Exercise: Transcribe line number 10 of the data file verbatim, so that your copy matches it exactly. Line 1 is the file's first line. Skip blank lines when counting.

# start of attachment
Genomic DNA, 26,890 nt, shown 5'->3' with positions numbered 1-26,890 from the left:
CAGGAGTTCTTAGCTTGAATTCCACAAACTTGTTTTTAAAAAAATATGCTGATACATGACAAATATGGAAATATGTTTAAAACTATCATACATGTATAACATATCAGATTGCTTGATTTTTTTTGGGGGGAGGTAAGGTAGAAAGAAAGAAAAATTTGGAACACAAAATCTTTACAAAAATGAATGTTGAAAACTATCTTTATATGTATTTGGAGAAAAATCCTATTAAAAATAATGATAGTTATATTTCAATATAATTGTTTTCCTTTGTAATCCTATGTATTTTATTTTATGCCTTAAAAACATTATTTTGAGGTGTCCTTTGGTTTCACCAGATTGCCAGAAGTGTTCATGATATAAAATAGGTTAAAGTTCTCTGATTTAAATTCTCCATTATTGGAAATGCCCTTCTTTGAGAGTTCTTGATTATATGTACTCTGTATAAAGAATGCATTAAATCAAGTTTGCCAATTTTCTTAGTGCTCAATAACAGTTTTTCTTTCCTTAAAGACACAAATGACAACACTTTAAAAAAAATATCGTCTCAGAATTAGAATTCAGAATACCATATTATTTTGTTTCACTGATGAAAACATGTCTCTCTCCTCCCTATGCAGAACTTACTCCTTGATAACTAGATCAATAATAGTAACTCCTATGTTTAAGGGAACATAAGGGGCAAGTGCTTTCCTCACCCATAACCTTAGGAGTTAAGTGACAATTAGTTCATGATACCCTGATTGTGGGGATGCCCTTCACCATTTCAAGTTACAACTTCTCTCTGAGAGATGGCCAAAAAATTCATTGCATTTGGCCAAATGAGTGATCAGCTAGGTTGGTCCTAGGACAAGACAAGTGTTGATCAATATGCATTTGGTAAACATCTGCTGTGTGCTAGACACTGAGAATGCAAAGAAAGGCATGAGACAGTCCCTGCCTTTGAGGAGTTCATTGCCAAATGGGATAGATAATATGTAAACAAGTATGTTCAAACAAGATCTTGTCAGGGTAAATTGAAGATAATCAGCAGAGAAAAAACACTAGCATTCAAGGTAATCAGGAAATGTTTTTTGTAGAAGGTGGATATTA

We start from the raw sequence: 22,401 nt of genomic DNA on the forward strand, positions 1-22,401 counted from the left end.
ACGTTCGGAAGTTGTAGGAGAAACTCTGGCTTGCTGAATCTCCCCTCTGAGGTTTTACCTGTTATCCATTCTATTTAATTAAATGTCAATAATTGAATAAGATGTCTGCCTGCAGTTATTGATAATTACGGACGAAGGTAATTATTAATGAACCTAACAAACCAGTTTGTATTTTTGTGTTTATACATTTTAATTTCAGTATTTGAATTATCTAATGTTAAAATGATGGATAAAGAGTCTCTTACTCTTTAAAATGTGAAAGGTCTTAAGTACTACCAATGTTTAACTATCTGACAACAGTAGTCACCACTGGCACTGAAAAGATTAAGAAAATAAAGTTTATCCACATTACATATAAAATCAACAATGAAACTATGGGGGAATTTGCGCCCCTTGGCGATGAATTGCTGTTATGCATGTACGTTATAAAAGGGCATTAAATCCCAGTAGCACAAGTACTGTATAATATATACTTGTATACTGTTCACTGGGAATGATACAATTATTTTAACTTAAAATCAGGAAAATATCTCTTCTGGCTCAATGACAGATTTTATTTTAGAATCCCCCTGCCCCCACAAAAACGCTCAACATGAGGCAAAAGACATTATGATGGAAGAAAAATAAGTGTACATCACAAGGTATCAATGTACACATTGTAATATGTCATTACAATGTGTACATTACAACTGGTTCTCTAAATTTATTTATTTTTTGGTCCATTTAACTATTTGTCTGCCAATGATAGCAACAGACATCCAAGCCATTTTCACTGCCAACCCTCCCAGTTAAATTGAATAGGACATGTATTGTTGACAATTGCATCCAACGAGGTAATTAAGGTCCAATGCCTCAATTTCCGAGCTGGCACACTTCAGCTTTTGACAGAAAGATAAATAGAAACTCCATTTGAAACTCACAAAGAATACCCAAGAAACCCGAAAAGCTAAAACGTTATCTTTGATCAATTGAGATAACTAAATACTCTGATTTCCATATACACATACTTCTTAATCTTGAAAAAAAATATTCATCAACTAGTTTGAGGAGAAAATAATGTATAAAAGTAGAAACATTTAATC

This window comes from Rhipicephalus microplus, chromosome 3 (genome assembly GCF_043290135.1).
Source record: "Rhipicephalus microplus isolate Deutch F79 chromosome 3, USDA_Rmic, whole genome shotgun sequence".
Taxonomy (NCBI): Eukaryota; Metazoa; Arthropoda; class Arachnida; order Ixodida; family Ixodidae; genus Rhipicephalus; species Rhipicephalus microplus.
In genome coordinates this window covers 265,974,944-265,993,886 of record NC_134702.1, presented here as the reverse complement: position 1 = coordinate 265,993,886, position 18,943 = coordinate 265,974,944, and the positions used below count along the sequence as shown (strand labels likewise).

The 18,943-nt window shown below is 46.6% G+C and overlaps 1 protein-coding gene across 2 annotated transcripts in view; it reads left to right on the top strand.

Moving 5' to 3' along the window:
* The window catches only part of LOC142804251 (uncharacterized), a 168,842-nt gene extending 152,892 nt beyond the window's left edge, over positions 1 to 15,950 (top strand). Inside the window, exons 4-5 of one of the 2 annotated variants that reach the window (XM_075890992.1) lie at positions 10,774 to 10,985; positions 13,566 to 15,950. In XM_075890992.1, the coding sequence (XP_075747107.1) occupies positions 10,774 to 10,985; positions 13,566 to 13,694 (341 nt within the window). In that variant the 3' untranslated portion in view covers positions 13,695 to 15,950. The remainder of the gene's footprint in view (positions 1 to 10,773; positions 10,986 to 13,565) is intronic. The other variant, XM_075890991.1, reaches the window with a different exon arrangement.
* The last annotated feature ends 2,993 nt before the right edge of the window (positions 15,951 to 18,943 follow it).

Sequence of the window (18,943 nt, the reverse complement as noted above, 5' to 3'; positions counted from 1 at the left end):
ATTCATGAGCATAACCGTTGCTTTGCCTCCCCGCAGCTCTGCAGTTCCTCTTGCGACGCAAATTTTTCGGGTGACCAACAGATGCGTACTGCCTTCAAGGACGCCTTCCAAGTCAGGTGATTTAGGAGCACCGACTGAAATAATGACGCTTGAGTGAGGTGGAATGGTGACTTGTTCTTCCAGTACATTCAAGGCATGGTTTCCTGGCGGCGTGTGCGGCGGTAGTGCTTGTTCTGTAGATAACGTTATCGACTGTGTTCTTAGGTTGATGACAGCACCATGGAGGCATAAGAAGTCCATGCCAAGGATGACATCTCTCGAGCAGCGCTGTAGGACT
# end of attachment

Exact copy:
Moving 5' to 3' along the window: